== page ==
Defence Mechanisms – what are they?

Written by Hayley McAuley

June 21, 2024

Defence mechanisms – what are they and why do we have them?

You may hear people often talk about defence mechanisms and you may see them mentioned on social media or in articles you’ve come across – but what are they and how do they benefit us?

Defence mechanisms are unconscious strategies that protect us from distressing thoughts, feelings, or situations and they operate automatically, shielding us from anxiety, shame, or internal conflicts. While some defence mechanisms are adaptive, others can become maladaptive if overused.

Many defence mechanisms are commonly known and are used frequently in society, but individuals develop their own defences too, depending on what fears and anxieties their own experiences have caused in their lifetime.

In this article, I will explain the commonly known defence mechanisms and what purpose they serve and will then look at the less obvious defences that we may witness in people’s behaviour on a daily basis without realising that it is actually a defence mechanism.  Even though our defences are there to keep us safe, sometimes, they are outdated and can hinder us living our lives effectively, so I will also discuss how to manage or challenge these defences in order to address their effectiveness.


What are the most common defence mechanisms?

Denial – we’ve probably all experienced this one at some point in our lives. Maybe when we have experienced loss, or had an unexpected outcome to a decision we’ve made.  When in denial we refuse to accept reality or the truth.  The purpose of this defence is that is gives us imminent relief to distress, however, it doesn’t last and essentially it hinders our ability to problem solve and face the situation head on.  In order to manage this defence, we have to learn how to acknowledge the facts, and seek support in processing the motions that we are trying to relieve ourselves from.

Projection – this is when we attribute some of our own unacceptable feelings or traits to someone else.  When we feel shame for particular parts of us, or for some of our thoughts, we project them outwards rather than accept them inwardly.  For example, we may project if we have always been told that we talk too much and therefore feel annoyance towards other people who talk too much.  The purpose of this defence is to avoid self-awareness and guilt and to maintain self-esteem. However, it can actually damage relationships and lead to bullying, jealousy and victimisation.  When trying to address projection as a defence, the first and most important step in my opinion, is self-reflection.  Getting comfortable with those uncomfortable feelings we are experiencing and acknowledging that they belong to us is key.  Once we are aware of them, we can start to process them and doing this with a trained therapist is a really beneficial way of doing it safely.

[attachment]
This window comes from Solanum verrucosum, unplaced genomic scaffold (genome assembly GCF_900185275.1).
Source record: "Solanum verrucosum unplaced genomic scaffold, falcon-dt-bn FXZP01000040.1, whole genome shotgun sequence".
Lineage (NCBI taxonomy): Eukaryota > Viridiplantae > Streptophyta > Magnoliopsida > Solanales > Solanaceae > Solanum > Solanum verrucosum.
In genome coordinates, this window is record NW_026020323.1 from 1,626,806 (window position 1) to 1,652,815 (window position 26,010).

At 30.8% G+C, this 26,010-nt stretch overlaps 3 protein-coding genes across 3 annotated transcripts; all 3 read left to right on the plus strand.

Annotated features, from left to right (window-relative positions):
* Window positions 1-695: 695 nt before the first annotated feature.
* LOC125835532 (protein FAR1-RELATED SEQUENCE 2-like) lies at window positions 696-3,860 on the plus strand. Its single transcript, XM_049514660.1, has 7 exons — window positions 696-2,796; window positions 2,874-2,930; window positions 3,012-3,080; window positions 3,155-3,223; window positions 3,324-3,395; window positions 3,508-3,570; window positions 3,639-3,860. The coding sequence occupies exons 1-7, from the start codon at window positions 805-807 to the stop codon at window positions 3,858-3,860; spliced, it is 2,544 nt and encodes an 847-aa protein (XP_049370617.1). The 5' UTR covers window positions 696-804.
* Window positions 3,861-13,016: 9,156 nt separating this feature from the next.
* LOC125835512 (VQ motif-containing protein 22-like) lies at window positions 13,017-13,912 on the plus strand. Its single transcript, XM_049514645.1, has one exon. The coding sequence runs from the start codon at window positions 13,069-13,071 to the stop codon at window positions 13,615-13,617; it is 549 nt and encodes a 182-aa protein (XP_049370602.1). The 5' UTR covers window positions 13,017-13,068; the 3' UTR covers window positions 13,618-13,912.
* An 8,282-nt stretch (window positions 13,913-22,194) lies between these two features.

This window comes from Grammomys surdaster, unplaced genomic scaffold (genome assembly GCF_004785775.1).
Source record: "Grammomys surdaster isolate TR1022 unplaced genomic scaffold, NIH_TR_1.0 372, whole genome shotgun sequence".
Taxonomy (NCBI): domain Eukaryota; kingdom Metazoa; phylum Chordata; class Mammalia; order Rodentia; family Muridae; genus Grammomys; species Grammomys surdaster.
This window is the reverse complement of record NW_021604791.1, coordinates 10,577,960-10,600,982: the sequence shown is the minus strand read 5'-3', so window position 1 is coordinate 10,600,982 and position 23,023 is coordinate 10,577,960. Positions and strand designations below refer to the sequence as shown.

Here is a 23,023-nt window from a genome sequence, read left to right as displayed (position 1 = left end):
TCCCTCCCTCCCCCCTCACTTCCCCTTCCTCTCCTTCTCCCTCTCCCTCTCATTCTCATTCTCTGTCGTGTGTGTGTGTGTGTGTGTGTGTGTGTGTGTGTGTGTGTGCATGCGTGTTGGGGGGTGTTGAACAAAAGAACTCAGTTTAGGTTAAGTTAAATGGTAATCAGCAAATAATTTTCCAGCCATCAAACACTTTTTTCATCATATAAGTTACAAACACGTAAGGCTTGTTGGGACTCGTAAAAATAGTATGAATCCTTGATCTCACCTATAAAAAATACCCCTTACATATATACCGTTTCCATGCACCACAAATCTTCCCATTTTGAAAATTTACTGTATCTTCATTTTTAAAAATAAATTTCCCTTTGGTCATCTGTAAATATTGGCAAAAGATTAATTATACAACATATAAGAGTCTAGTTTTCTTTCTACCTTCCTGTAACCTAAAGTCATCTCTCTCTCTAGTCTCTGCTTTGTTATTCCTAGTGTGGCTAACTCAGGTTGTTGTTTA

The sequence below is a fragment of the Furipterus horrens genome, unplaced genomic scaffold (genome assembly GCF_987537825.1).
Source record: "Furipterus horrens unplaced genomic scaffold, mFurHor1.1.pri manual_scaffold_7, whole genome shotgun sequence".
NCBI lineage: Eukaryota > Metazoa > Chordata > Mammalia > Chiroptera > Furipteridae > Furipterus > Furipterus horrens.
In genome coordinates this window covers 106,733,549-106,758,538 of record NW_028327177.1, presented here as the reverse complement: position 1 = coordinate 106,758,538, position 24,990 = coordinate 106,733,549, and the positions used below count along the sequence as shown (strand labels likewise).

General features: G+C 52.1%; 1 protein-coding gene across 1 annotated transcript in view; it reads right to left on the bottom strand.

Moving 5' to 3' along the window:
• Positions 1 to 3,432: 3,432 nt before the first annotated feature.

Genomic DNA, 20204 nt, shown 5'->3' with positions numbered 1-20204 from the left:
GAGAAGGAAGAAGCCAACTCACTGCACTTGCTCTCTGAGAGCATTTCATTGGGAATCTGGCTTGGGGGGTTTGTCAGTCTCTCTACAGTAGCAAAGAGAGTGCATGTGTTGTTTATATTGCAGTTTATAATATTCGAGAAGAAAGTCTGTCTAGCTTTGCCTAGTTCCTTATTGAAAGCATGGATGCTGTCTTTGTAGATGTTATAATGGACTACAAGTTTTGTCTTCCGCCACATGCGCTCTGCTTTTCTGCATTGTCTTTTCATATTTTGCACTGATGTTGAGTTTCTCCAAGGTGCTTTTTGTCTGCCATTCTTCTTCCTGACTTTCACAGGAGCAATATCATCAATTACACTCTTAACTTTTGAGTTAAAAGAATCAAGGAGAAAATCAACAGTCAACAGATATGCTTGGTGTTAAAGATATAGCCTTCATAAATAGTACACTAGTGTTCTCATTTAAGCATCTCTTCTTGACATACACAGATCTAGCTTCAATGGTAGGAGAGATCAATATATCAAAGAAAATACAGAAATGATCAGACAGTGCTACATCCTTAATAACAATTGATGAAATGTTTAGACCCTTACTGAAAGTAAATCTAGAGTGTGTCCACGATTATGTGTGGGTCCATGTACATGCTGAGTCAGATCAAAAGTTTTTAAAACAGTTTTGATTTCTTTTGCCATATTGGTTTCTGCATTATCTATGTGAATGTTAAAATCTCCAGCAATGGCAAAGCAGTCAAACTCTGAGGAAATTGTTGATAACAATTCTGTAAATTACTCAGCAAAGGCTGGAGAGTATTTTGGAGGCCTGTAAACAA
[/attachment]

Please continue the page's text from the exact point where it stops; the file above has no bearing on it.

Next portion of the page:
Rationalisation – this is extremely common, especially for those who are more cognitively inclined when processing. Rationalising means finding a logical explanation for irrational behaviour.  For example, a student who does not succeed as well as expected in a certain subject may voice that they don’t actually need that subject for their future plans anyway, so are not concerned with the result.  The purpose of this defence is to justify actions (maybe not putting in much effort in that subject) and minimise distress but it reduces our ability to accept responsibility for our actions and also encourages suppression of emotions.  In order to challenge this defence, we must look at our recurring distorted thinking patterns and address what they are trying to hide.

Regression – this is where we revert to childlike behaviours during times of stress.  It allows us to go back to a time when we felt safe and secure.  We can all regress at any point in our lives, we all have the ability to go back to old behaviours.  For example, a young child may regress after trauma by sucking their thumb or wetting the bed.  An adult may regress to a child like tantrum if stuck in traffic.  Anything that induces stress has the ability to trigger regression as a defence mechanism in order to help reduce anxiety and create a sense of psychological safety.  If this defence becomes a consistent pattern of behaviour, it may cause problems in our lives, so in order to address it, we need to learn self-soothing techniques and develop alternative ways to cope with stress.   Identifying the triggers that induce this defence mechanism is really important to self awareness too, because once we can pin point what our triggers are, we can move forward in making changes.

Displacement – this is also a really common defence mechanism used as a way to express our feelings in a safer environment.  Displacement is when we redirect our emotions from the original target onto a much safer one.  So for example, we may feel extreme frustration and anger towards a colleague at work but by addressing this, there may be consequences, so instead, we may go home and shout at our partner instead.  In this example, the angered party feels safer shouting at their partner than they do at the colleague at work.  This process allows for the emotion to be expressed; however, it can also have repercussions on relationships if this becomes a regular way of dealing with emotions.  In order to address the emotion and direct it where it is intended, we need to first understand the trigger and then develop effective lines of communication with the target.  Communication is key to being able to resolve conflict or process emotions and also to communicate our boundaries.